By David Lazarus, LOS ANGELES TIMES
January 22, 2019
It’s a question I get asked frequently, most recently by a colleague who was shocked to find that his new pair of prescription eyeglasses cost about $800.
Why are these things so damn expensive?
The answer: Because no one is doing anything to prevent a near-monopolistic, $100-billion industry from shamelessly abusing its market power.
Prescription eyewear represents perhaps the single biggest mass-market consumer ripoff to be found.
The stats tell the whole story.
—The Vision Council, an optical industry trade group, estimates that about three-quarters of U.S. adults use some sort of vision correction. About two-thirds of that number wear eyeglasses.
—That’s roughly 126 million people, which represents some pretty significant economies of scale.
—The average cost of a pair of frames is $231, according to VSP, the leading provider of employer eye care benefits.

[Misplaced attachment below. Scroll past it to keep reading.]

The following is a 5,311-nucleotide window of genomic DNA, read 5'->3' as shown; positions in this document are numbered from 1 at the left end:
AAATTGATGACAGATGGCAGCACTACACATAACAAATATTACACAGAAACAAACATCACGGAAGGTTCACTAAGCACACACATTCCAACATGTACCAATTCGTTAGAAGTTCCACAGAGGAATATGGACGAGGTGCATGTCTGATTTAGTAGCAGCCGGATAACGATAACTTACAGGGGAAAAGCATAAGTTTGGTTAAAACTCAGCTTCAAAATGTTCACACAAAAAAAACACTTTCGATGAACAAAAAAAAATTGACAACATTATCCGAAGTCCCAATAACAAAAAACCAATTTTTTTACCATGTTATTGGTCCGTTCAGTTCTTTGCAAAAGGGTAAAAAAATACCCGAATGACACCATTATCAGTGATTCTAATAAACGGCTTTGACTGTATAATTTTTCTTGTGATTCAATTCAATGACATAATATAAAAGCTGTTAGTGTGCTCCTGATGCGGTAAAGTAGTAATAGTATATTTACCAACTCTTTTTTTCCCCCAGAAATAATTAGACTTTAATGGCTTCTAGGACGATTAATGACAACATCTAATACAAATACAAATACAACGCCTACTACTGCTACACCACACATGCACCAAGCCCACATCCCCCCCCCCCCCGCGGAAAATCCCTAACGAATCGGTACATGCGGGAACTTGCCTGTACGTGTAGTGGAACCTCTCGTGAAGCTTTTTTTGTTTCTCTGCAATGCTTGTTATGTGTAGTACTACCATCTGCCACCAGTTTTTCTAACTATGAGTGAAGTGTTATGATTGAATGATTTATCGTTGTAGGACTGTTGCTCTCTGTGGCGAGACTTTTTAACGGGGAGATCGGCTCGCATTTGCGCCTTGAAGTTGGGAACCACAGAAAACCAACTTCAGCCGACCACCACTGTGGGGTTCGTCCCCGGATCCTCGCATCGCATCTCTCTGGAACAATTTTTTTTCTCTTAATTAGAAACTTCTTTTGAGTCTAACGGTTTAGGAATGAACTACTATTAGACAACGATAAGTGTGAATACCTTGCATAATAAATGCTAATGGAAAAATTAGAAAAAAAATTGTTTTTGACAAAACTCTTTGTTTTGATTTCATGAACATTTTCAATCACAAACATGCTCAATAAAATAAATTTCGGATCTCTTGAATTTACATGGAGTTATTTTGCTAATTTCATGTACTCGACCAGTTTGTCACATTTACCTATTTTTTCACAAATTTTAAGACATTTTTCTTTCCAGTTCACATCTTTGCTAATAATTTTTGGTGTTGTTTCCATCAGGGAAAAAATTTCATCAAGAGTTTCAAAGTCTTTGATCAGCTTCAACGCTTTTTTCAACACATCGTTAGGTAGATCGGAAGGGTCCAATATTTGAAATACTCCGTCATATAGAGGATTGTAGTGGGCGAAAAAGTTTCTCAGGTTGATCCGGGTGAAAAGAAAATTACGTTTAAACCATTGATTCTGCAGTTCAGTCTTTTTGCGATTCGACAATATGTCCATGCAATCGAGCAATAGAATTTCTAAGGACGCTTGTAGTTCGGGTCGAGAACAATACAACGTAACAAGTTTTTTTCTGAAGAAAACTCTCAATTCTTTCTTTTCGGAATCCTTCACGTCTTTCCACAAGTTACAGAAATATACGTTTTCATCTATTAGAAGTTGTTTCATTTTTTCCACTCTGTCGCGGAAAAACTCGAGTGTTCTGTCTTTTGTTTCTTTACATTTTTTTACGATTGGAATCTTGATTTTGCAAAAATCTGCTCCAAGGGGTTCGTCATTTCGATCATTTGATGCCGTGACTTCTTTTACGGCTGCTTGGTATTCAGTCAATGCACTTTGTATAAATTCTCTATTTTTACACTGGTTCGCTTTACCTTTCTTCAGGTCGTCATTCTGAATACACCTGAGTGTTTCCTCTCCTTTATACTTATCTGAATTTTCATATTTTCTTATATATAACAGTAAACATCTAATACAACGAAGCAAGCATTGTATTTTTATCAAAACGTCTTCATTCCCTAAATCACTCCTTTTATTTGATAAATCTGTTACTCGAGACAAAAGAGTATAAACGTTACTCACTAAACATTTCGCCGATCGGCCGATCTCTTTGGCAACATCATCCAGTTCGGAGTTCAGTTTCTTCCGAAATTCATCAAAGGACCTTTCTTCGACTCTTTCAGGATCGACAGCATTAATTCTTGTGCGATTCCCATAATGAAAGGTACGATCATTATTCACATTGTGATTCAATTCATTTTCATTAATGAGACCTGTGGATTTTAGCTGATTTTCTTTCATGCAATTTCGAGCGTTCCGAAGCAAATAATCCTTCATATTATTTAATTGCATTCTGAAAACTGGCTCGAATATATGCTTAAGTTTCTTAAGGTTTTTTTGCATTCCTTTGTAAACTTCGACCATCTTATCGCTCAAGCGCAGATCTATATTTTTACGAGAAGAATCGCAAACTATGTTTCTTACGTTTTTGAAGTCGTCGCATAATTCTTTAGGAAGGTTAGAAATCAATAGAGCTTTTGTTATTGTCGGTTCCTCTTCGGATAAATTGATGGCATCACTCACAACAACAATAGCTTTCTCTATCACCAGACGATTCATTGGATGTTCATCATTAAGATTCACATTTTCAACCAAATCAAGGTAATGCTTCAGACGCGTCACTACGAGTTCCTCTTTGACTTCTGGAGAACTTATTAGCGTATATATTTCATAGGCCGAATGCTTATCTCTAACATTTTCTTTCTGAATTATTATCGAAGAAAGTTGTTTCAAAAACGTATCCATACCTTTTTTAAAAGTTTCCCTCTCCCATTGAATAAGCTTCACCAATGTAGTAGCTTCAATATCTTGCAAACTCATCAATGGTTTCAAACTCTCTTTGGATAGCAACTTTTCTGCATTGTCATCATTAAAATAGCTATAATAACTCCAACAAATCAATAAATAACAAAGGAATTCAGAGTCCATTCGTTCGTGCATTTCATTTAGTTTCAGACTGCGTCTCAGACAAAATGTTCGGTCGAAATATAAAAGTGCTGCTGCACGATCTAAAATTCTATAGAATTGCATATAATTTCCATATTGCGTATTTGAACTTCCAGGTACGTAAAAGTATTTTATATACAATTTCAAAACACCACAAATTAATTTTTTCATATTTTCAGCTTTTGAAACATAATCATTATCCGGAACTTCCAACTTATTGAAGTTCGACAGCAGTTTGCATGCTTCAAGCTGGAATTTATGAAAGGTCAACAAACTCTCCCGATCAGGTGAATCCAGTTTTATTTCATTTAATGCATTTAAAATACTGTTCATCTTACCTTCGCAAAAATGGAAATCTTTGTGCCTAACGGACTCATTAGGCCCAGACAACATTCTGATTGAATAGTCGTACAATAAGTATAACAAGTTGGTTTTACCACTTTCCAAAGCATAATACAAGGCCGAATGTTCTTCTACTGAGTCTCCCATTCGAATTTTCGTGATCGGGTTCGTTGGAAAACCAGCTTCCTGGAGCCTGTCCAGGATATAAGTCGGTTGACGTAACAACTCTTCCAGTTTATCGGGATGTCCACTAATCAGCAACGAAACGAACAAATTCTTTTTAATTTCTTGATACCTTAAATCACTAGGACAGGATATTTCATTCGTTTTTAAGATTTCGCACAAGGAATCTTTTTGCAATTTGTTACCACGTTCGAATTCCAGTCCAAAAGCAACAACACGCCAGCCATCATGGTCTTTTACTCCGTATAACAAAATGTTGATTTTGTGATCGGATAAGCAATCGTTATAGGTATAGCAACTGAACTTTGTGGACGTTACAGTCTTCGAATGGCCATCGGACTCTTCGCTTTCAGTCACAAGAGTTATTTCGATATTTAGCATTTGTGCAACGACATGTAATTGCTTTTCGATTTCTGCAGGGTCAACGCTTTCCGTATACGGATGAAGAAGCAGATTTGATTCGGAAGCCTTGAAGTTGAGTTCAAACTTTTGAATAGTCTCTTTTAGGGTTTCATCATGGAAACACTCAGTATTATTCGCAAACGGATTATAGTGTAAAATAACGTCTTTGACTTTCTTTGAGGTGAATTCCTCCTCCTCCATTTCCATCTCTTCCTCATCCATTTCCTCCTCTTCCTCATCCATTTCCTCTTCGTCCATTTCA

—The average cost of a pair of single-vision lenses is $112. Progressive, no-line lenses can run twice that amount.
—The true cost of a pair of acetate frames — three pieces of plastic and some bits of metal — is as low as $10, according to some estimates. Check out the prices of Chinese designer knockoffs available online.
—Lenses require precision work, but they are almost entirely made of plastic and almost all production is automated.
The bottom line: You’re paying a markup on glasses that would make a luxury car dealer blush, with retail costs from start to finish bearing no relation to reality.
Carmen Balber, executive director of Consumer Watchdog, a Santa Monica advocacy group, has worn glasses her entire life. She figures she’s spent thousands of dollars over the years on new frames and lenses.
“Anyone who wears glasses would agree that cost is out of control,” Balber told me.
She said soaring eyeglass costs should be a part of the country’s overall healthcare debate in light of the fact that many people simply couldn’t function without corrective lenses.
“At the very least,” Balber said, “there needs to be some transparency about how much things really cost.”
Good luck with that.
I reached out to the Vision Council for an industry perspective on pricing. The group describes itself as “a nonprofit organization serving as a global voice for eyewear and eyecare.”